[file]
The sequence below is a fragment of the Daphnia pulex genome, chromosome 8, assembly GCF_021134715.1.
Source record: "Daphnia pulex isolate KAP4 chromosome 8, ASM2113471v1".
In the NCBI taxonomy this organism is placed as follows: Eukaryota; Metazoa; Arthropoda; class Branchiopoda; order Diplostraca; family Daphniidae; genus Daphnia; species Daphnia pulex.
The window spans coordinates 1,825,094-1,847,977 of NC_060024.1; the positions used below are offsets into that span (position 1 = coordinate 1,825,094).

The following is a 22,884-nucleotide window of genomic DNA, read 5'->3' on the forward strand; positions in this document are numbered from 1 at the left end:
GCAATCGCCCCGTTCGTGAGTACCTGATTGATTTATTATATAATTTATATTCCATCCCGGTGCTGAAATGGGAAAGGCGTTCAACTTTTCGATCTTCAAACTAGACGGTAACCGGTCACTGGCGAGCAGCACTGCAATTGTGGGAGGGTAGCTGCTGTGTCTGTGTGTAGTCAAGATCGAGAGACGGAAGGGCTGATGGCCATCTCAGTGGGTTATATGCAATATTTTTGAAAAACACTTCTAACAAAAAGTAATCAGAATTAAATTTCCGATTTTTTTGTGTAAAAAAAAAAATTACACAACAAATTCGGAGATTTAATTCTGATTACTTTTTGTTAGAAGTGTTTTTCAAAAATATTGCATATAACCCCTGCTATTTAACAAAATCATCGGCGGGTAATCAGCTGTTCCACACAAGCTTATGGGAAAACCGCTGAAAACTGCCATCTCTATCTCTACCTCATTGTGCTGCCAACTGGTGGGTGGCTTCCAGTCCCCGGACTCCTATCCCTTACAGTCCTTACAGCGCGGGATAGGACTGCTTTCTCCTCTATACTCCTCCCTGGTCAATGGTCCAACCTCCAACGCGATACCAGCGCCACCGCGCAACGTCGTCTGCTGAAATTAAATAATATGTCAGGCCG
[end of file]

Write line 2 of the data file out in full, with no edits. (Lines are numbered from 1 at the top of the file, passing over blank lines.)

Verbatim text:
Source record: "Daphnia pulex isolate KAP4 chromosome 8, ASM2113471v1".